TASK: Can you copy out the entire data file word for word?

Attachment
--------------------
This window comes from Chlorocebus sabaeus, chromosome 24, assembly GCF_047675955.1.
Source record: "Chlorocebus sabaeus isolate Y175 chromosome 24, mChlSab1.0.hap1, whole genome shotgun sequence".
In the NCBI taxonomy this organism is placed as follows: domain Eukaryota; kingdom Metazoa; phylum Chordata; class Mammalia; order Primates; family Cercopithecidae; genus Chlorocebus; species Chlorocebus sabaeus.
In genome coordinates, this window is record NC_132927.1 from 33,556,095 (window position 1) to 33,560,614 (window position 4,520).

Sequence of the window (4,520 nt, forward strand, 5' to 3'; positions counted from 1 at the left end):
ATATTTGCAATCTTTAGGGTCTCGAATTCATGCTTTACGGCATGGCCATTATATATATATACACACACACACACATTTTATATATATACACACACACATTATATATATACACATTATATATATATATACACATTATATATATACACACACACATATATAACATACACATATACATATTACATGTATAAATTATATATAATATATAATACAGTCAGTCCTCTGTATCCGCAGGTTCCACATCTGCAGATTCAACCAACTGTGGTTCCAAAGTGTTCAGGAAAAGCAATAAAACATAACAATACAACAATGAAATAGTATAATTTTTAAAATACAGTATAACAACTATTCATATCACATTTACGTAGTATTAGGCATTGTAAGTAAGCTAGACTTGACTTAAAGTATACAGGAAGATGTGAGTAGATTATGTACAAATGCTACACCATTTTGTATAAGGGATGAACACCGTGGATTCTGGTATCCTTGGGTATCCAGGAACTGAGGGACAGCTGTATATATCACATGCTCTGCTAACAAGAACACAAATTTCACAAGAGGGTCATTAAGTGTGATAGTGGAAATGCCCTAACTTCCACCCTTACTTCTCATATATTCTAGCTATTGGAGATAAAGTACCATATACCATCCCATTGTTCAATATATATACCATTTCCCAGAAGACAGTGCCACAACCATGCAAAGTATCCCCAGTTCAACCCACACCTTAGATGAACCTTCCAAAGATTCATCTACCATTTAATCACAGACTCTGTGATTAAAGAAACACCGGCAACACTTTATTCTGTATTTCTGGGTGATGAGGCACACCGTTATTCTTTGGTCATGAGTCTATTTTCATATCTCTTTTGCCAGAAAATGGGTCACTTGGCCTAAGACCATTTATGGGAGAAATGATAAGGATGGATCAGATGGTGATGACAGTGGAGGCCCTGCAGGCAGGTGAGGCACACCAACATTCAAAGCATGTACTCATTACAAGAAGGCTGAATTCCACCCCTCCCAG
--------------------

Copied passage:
This window comes from Chlorocebus sabaeus, chromosome 24, assembly GCF_047675955.1.
Source record: "Chlorocebus sabaeus isolate Y175 chromosome 24, mChlSab1.0.hap1, whole genome shotgun sequence".
In the NCBI taxonomy this organism is placed as follows: domain Eukaryota; kingdom Metazoa; phylum Chordata; class Mammalia; order Primates; family Cercopithecidae; genus Chlorocebus; species Chlorocebus sabaeus.
In genome coordinates, this window is record NC_132927.1 from 33,556,095 (window position 1) to 33,560,614 (window position 4,520).

Sequence of the window (4,520 nt, forward strand, 5' to 3'; positions counted from 1 at the left end):
ATATTTGCAATCTTTAGGGTCTCGAATTCATGCTTTACGGCATGGCCATTATATATATATACACACACACACACATTTTATATATATACACACACACATTATATATATACACATTATATATATATATACACATTATATATATACACACACACATATATAACATACACATATACATATTACATGTATAAATTATATATAATATATAATACAGTCAGTCCTCTGTATCCGCAGGTTCCACATCTGCAGATTCAACCAACTGTGGTTCCAAAGTGTTCAGGAAAAGCAATAAAACATAACAATACAACAATGAAATAGTATAATTTTTAAAATACAGTATAACAACTATTCATATCACATTTACGTAGTATTAGGCATTGTAAGTAAGCTAGACTTGACTTAAAGTATACAGGAAGATGTGAGTAGATTATGTACAAATGCTACACCATTTTGTATAAGGGATGAACACCGTGGATTCTGGTATCCTTGGGTATCCAGGAACTGAGGGACAGCTGTATATATCACATGCTCTGCTAACAAGAACACAAATTTCACAAGAGGGTCATTAAGTGTGATAGTGGAAATGCCCTAACTTCCACCCTTACTTCTCATATATTCTAGCTATTGGAGATAAAGTACCATATACCATCCCATTGTTCAATATATATACCATTTCCCAGAAGACAGTGCCACAACCATGCAAAGTATCCCCAGTTCAACCCACACCTTAGATGAACCTTCCAAAGATTCATCTACCATTTAATCACAGACTCTGTGATTAAAGAAACACCGGCAACACTTTATTCTGTATTTCTGGGTGATGAGGCACACCGTTATTCTTTGGTCATGAGTCTATTTTCATATCTCTTTTGCCAGAAAATGGGTCACTTGGCCTAAGACCATTTATGGGAGAAATGATAAGGATGGATCAGATGGTGATGACAGTGGAGGCCCTGCAGGCAGGTGAGGCACACCAACATTCAAAGCATGTACTCATTACAAGAAGGCTGAATTCCACCCCTCCCAG